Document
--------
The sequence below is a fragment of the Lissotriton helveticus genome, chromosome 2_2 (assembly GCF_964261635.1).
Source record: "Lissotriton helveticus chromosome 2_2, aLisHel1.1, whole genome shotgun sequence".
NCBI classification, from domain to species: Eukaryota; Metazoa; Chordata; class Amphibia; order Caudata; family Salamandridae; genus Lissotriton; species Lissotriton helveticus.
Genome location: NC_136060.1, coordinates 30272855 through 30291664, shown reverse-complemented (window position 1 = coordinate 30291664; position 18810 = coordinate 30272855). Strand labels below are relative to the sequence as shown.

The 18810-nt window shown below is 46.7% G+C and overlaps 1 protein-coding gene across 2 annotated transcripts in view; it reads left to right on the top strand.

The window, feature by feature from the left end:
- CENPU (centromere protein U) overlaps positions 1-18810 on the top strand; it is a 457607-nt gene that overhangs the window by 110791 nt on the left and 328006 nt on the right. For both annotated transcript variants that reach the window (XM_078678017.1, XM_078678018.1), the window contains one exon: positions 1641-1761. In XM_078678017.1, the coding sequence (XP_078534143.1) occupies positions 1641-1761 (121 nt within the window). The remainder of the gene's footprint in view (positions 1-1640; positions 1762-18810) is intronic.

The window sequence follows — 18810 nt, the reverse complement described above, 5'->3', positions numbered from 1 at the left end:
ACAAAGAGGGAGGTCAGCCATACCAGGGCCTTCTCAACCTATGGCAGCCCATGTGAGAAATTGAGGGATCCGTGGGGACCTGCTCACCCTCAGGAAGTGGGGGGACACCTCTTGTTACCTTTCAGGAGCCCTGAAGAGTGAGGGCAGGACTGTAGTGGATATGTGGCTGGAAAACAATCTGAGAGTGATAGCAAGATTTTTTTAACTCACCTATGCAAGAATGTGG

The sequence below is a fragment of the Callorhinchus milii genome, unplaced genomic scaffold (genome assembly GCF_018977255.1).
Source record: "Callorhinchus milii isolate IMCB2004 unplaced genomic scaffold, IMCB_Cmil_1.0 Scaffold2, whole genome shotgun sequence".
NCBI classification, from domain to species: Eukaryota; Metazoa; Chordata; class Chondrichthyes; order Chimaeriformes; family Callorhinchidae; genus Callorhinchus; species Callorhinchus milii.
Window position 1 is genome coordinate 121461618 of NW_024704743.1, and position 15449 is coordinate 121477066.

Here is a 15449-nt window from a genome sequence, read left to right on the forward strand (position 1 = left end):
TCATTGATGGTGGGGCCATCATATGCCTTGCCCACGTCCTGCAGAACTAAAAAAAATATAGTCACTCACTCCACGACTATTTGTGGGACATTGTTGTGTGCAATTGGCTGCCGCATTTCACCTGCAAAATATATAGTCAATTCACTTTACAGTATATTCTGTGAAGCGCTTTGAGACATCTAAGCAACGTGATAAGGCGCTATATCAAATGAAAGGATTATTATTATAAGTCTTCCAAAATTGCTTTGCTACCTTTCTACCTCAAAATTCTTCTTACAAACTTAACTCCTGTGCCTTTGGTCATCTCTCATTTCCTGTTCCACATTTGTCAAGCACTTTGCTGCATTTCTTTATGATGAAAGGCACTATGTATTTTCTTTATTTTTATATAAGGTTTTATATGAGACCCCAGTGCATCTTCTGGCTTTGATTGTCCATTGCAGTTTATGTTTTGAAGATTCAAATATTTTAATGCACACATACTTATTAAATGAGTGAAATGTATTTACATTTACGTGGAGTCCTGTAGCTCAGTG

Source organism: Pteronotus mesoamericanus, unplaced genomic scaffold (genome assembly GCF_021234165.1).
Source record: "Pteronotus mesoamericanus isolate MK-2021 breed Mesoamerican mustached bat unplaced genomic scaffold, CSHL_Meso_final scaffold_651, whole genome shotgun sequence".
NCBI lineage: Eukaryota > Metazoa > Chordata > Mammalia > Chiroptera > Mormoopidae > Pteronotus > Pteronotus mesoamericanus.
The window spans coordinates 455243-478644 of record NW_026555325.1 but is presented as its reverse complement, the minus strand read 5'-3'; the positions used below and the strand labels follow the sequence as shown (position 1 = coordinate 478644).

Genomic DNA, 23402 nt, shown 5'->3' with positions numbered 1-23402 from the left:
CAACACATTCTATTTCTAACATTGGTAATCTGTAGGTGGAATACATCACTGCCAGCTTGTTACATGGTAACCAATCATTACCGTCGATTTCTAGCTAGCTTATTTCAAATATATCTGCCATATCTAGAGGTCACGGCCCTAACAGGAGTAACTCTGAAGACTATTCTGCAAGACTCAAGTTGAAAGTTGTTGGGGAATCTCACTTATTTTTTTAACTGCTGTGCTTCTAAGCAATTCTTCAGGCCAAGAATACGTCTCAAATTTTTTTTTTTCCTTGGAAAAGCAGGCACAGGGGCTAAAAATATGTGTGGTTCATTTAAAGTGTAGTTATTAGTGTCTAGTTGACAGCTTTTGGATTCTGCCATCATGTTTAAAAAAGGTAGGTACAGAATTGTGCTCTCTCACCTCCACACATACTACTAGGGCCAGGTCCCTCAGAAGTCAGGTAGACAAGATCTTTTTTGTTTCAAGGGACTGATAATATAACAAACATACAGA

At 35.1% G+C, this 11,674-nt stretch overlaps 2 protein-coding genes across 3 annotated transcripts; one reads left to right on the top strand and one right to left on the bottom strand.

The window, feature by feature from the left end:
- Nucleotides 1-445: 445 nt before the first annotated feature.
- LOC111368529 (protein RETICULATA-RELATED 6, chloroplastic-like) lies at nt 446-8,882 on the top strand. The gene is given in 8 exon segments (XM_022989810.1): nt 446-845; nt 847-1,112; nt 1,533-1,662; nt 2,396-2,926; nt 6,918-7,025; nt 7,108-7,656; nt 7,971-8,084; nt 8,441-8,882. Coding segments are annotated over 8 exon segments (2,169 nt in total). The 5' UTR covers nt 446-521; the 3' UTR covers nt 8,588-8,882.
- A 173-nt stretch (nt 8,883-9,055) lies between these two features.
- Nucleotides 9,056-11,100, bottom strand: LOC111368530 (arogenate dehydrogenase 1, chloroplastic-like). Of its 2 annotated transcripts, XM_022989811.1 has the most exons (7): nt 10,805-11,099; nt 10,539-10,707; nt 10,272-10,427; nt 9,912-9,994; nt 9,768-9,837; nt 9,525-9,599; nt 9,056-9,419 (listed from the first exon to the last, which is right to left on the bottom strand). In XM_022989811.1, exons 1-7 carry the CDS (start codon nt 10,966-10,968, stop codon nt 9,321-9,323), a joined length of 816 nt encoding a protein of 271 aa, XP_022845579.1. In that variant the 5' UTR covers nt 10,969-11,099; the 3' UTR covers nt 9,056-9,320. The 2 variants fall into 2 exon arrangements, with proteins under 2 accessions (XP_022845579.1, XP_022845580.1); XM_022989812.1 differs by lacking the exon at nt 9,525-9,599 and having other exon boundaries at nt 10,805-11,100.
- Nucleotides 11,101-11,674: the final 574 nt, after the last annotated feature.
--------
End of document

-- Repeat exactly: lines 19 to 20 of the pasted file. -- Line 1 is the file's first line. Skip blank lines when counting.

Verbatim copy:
The window spans coordinates 455243-478644 of record NW_026555325.1 but is presented as its reverse complement, the minus strand read 5'-3'; the positions used below and the strand labels follow the sequence as shown (position 1 = coordinate 478644).

Genomic DNA, 23402 nt, shown 5'->3' with positions numbered 1-23402 from the left: